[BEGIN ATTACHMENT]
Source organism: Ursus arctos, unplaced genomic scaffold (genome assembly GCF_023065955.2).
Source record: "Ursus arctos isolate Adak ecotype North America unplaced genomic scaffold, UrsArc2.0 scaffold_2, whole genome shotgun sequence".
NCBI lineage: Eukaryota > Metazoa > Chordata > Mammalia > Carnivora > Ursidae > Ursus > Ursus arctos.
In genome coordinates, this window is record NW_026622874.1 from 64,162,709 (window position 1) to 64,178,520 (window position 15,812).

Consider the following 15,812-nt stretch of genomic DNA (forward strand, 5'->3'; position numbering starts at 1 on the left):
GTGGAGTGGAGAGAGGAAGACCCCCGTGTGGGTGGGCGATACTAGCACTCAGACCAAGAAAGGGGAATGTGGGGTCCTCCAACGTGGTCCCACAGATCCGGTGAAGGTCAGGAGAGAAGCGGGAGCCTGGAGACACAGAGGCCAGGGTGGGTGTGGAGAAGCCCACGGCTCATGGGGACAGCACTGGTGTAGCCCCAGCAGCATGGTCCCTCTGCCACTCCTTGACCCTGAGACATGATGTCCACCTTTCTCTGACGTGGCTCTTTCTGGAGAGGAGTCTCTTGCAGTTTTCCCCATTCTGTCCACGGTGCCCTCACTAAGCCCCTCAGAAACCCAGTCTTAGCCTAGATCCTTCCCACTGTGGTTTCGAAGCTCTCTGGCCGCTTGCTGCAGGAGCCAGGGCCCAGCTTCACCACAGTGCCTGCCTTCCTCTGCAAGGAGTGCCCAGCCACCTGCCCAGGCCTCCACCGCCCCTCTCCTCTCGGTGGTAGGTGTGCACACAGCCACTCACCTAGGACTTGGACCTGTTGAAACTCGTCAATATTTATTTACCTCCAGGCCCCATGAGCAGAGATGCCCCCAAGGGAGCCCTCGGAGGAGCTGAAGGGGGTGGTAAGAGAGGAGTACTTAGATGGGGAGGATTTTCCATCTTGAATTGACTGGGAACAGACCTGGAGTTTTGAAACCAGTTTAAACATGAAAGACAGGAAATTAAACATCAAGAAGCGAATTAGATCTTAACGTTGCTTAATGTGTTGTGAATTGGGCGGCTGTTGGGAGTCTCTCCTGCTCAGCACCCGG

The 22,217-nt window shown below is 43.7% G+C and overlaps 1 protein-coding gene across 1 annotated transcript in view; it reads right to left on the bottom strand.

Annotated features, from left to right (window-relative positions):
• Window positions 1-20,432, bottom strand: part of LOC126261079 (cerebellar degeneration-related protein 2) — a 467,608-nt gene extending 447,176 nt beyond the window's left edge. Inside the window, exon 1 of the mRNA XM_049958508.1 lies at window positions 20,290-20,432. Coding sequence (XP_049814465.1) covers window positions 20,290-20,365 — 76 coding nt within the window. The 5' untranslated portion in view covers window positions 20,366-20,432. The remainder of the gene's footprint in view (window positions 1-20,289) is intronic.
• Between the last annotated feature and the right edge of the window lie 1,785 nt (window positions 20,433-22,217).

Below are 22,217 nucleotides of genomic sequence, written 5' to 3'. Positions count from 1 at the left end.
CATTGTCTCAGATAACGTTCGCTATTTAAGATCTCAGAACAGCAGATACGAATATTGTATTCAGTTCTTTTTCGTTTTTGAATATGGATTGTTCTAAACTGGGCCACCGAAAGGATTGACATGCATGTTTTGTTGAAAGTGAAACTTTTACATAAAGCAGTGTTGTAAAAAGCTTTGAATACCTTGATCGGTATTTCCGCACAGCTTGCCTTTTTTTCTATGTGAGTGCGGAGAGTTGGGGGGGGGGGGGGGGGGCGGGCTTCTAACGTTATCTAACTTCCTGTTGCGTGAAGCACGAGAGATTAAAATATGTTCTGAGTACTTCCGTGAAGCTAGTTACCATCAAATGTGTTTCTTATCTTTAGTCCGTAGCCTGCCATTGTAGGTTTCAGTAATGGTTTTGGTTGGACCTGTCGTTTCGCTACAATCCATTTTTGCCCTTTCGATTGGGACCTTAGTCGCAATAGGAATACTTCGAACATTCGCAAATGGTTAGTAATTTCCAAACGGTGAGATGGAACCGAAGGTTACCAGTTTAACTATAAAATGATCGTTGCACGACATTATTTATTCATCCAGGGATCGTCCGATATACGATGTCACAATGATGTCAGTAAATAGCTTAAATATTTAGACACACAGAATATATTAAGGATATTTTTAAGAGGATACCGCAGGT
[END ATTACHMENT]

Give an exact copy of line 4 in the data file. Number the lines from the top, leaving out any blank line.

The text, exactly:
In genome coordinates, this window is record NW_026622874.1 from 64,162,709 (window position 1) to 64,178,520 (window position 15,812).